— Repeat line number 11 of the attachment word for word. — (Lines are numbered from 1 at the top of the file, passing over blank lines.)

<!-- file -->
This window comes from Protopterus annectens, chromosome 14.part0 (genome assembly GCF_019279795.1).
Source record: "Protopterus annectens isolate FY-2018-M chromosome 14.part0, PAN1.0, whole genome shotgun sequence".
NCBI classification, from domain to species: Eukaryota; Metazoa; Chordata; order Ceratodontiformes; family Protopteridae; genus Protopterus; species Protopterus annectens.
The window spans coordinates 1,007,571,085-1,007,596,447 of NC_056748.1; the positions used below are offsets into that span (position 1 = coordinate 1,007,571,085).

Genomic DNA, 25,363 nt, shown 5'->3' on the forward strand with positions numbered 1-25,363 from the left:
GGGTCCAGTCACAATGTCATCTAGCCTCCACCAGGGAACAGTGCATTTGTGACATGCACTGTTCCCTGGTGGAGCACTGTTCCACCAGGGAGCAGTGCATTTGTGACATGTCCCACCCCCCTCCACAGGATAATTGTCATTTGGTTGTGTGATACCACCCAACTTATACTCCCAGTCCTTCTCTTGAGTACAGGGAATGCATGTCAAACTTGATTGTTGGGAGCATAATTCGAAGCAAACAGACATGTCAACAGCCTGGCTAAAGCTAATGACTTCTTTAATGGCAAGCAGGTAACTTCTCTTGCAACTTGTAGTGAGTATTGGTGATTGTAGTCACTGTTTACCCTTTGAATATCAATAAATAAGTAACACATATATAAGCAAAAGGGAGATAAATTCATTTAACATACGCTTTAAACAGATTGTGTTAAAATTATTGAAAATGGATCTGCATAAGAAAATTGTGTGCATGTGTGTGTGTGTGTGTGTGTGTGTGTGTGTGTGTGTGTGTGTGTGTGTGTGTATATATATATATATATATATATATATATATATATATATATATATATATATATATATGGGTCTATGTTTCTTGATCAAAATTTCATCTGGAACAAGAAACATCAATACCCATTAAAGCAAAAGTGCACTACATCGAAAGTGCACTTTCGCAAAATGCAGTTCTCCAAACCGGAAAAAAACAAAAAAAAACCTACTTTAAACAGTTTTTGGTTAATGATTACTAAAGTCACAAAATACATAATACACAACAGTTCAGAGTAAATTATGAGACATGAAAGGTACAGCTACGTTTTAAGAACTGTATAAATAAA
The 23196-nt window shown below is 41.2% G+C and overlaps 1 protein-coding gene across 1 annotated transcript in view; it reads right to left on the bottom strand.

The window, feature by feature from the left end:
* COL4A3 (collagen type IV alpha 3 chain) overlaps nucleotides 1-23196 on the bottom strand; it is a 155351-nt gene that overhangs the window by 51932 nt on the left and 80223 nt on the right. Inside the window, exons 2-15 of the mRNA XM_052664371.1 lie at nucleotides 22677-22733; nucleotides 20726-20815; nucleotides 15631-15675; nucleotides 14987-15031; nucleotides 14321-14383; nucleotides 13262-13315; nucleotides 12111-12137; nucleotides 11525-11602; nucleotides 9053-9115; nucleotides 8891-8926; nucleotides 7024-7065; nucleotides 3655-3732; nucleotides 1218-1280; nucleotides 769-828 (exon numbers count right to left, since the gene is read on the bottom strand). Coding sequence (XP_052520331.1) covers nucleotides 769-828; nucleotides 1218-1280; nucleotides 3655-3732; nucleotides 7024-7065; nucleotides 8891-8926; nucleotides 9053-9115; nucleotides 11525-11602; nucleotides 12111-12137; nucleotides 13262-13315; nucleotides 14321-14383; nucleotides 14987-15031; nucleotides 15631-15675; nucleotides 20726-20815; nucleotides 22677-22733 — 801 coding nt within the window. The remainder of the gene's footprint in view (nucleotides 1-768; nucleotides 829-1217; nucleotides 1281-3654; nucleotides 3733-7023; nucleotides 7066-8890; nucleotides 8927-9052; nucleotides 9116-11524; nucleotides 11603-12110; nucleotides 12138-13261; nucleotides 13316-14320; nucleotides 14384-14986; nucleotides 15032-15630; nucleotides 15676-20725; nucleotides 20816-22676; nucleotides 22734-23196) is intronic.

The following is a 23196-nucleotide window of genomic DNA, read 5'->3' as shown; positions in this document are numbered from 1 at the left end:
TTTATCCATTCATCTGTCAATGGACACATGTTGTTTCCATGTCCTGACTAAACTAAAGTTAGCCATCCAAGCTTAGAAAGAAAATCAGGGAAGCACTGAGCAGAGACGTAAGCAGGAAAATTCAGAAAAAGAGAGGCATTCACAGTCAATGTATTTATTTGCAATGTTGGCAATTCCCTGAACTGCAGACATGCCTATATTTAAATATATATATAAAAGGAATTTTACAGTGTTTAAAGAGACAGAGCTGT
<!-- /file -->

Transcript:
TTTATCCATTCATCTGTCAATGGACACATGTTGTTTCCATGTCCTGACTAAACTAAAGTTAGCCATCCAAGCTTAGAAAGAAAATCAGGGAAGCACTGAGCAGAGACGTAAGCAGGAAAATTCAGAAAAAGAGAGGCATTCACAGTCAATGTATTTATTTGCAATGTTGGCAATTCCCTGAACTGCAGACATGCCTATATTTAAATATATATATAAAAGGAATTTTACAGTGTTTAAAGAGACAGAGCTGT